*Corrected: The Haoji Railway was not opened this year but just before the Covid pandemic broke out,  years after “The Paris Agreement” was signed. Thanks Ross.

EV Sales Falter As Private Purchasers Remain Unconvinced

Car registrations across all fuel types grew 14.3% to a five-year high, SMMT says. Automakers initially touted EVs as electric variants of traditional combustion vehicles, which did themselves a disservice. That couldn’t be further from the truth, as EVs are as dissimilar to pure combustion vehicles as propellor aircraft are to jets. 


By Paul Homewood

Electric vehicle demand continues to falter and just one in four new battery cars are purchased by private buyers, according to latest industry data.

The number of car registrations across all fuel types grew 14.3 per cent and saw the most motors sold in an October for five years, new Society of Motor Manufacturers and Traders (SMMT) data shows.
However, appetite for EVs is dwindling and it means manufacturers are now at real risk of missing costly targets requiring them to increase their zero-emission car sales from January.

The automotive trade body has reacted by calling on the Chancellor to ‘introduce incentives and facilitate infrastructure investment’ in the upcoming Autumn Statement in a bid to boost EV uptake.
A total of 153,529 car registrations in October was 7.2 per cent above pre-pandemic levels and the best performance in the month since 2018.

However, the statistics reveal that EV uptake isn’t accelerating as fast as manufacturers need it to in order to avoid costly penalties levied from 2024.
The data shows that EV uptake did grow for a 42nd consecutive month in October, rising 20.1 per cent year-on-year with 23,943 registrations in total.
Yet, private registrations accounted for fewer than one in four EVs bought, with large fleets fuelling the majority of sales in a stark indication that consumer demand is waning.

The volume of registrations last month means EVs made up only 15.6 per cent of all car sales, which is a long way short of the 22 per cent required of manufacturers from next year when the Zero Emission Vehicle (ZEV) mandate is introduced.
The annually-increasing thresholds of the mandate were rubberstamped in September, just days after the Government confirmed the delay to the ban sales of new petrol and diesel cars by five years from 2030 to 2035 – a move experts say has played a significant part in stalling electric car demand in recent weeks.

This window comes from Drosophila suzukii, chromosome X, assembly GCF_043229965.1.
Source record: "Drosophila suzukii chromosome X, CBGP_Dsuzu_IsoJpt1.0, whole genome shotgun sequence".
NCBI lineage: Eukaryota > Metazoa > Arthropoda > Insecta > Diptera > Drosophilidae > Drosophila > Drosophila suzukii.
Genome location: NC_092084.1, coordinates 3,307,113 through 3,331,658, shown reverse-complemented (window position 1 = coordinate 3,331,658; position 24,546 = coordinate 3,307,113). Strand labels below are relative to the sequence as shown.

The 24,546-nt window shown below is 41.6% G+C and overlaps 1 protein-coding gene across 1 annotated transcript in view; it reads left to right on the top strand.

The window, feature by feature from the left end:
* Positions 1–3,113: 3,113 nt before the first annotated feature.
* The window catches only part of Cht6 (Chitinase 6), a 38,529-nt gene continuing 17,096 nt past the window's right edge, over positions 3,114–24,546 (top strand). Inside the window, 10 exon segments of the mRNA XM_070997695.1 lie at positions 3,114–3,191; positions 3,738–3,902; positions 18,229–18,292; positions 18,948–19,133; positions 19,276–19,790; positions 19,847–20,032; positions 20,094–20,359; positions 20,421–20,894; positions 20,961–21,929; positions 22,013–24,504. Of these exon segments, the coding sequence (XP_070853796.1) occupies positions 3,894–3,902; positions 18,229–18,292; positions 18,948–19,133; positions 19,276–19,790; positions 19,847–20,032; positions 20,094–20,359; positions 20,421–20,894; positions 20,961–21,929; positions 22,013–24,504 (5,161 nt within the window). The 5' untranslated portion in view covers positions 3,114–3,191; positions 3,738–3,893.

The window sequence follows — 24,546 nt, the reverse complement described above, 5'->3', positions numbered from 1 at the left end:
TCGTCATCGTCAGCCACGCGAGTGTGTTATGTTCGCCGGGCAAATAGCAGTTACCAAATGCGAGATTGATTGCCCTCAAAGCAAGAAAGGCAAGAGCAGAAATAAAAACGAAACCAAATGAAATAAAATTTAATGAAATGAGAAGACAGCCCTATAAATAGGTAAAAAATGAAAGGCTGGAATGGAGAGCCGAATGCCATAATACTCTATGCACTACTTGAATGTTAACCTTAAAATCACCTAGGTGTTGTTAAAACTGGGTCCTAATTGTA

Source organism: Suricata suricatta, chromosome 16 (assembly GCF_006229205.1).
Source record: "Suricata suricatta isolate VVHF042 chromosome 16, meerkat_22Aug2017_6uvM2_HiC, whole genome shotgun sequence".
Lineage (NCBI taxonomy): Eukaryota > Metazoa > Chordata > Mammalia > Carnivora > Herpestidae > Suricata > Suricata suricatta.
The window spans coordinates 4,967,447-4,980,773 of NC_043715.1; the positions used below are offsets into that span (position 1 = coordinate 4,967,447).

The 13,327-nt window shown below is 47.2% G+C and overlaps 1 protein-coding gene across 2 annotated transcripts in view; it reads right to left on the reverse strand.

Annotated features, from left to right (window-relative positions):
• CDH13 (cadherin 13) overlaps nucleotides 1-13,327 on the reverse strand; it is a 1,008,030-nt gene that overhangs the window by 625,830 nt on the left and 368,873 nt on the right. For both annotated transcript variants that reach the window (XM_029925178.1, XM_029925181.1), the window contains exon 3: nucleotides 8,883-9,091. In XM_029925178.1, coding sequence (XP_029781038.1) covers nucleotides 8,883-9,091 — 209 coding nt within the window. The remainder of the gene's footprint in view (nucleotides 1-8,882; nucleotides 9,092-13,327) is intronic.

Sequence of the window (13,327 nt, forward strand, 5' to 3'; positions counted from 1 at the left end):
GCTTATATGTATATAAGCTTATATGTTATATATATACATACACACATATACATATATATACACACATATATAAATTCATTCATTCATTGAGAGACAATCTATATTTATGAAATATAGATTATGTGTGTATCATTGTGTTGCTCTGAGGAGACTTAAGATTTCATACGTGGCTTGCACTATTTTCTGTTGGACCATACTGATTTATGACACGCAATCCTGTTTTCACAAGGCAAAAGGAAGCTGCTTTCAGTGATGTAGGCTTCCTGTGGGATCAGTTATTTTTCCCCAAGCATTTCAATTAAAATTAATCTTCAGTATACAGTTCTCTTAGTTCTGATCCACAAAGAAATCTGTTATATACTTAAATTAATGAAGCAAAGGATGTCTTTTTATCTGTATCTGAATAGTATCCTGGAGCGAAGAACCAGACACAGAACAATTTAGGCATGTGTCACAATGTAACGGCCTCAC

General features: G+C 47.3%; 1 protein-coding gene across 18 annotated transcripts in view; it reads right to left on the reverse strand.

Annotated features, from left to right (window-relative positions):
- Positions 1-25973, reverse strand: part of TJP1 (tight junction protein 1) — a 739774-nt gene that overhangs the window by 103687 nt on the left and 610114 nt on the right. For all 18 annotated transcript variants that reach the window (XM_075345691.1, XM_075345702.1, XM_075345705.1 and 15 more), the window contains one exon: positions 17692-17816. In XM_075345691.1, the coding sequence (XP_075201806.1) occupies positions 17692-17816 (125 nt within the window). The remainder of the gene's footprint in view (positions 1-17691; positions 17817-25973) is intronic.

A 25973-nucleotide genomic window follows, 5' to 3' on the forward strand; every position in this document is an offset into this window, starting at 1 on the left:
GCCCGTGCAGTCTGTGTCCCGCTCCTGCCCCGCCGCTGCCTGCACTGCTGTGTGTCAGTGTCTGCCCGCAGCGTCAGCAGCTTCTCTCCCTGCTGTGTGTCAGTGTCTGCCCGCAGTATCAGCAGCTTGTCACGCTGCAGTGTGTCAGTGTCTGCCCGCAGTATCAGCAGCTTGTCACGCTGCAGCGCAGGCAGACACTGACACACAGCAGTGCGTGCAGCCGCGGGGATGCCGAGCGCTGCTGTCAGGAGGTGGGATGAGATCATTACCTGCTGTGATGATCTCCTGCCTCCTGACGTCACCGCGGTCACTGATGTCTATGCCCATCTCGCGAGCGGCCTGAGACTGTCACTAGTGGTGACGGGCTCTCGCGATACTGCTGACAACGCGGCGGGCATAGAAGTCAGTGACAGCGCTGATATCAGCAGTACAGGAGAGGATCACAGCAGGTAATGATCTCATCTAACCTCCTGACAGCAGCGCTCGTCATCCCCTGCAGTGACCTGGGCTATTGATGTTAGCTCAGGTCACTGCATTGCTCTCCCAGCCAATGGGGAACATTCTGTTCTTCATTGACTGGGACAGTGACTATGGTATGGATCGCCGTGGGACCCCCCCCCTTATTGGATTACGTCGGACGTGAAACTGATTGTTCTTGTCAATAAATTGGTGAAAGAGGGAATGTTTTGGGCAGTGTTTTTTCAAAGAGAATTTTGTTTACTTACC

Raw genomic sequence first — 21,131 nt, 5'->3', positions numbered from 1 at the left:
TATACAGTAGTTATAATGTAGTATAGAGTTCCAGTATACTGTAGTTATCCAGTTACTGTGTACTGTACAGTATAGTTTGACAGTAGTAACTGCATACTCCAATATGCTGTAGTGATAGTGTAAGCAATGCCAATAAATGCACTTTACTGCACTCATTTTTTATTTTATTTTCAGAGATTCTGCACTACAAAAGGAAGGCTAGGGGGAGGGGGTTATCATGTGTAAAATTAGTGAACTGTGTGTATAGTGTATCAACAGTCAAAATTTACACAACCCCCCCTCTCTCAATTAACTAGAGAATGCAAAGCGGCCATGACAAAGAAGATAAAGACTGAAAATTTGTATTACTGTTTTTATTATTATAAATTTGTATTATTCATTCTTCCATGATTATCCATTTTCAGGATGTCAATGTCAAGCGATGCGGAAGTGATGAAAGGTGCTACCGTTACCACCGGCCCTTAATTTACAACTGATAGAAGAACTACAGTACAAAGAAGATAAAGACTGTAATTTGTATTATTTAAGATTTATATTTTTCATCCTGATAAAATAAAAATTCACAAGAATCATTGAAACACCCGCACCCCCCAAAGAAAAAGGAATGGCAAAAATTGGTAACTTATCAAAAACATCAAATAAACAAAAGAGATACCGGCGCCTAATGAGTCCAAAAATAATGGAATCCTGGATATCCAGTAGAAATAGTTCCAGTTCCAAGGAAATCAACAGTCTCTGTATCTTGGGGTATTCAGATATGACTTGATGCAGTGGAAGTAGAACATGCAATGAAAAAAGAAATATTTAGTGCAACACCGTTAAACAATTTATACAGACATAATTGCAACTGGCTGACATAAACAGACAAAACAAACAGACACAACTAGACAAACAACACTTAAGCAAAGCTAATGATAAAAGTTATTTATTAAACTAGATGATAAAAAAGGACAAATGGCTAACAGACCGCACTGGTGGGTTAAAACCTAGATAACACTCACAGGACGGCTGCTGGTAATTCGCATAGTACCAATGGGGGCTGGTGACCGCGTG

Mainstream car makers that fail to meet the ZEV’s increasing sale targets from next year face substantial penalties or will be forced to purchase EV credits from other brands, such as Tesla and Polestar that only sell battery cars.
Fines amount to £15,000 for every car short of the binding targets. For vans, manufacturers will have to pay £9,000 per vehicle next year, before the van payment increases to £18,000 for the rest of the regulation’s timeframe.

Full story

Private buyers account for about 44% of all car sales.

Working back from the SMMT data, private sales of BEVs must have been about 5900 in October, out of a total private registrations of 62915. In other words, BEVs only account for 9% of private sales.

There is only so much appetite for EVs amongst business  and fleet buyers, so the government is going to get nowhere its targets whilst thee private market remains moribund.

Climate’s ‘Catch-22’: Cutting air pollution heats up the planet

Doomsters need your fears to produce a apocalyptic climate future. Let the climate boogey man walk around. Wag the dog.

Air pollution, a global scourge that kills millions of people a year, is shielding us from the full force of the sun. Getting rid of it will accelerate climate change tells Euractiv.

That’s the unpalatable conclusion reached by scientists poring over the results of China’s decade-long and highly effective “war on pollution”, according to six leading climate experts.

The drive to banish pollution, caused mainly by sulphur dioxide (SO2) spewed from coal plants, has cut SO2 emissions by close to 90% and saved hundreds of thousands of lives, Chinese official data and health studies show.

Yet stripped of its toxic shield, which scatters and reflects solar radiation, China’s average temperatures have gone up by 0.7 degrees Celsius since 2014, triggering fiercer heatwaves, according to a Reuters review of meteorological data and the scientists interviewed.

“It’s this Catch-22,” said Patricia Quinn, an atmospheric chemist at the US National Oceanic and Atmospheric Administration (NOAA), speaking about cleaning up sulphur pollution globally. “We want to clean up our air for air quality purposes but, by doing that, we’re increasing warming.”

The removal of the air pollution – a term scientists call “unmasking” – may have had a greater effect on temperatures in some industrial Chinese cities over the last decade than the warming from greenhouse gases themselves, the scientists said.

Other highly polluted parts of the world, such as India and the Middle East, would see similar jumps in warming if they follow China’s lead in cleaning the skies of sulphur dioxide and the polluting aerosols it forms, the experts warned.

They said efforts to improve air quality could actually push the world into catastrophic warming scenarios and irreversible impacts.

“Aerosols are masking one-third of the heating of the planet,” said Paulo Artaxo, an environmental physicist and lead author of the chapter on short-lived climate pollutants in the most recent round of reports by the Intergovernmental Panel on Climate Change (IPCC), completed this year.

“If you implement technologies to reduce air pollution, this will accelerate – very significantly – global warming in the short term.”

The Chinese and Indian environment ministries didn’t immediately respond to requests for comment on the effects of pollution unmasking.

The link between reducing sulphur dioxide and warming was flagged by the IPCC in a 2021 report which concluded that, without the solar shield of SO2 pollution, the global average temperature would already have risen by 1.6 degrees Celsius above preindustrial levels.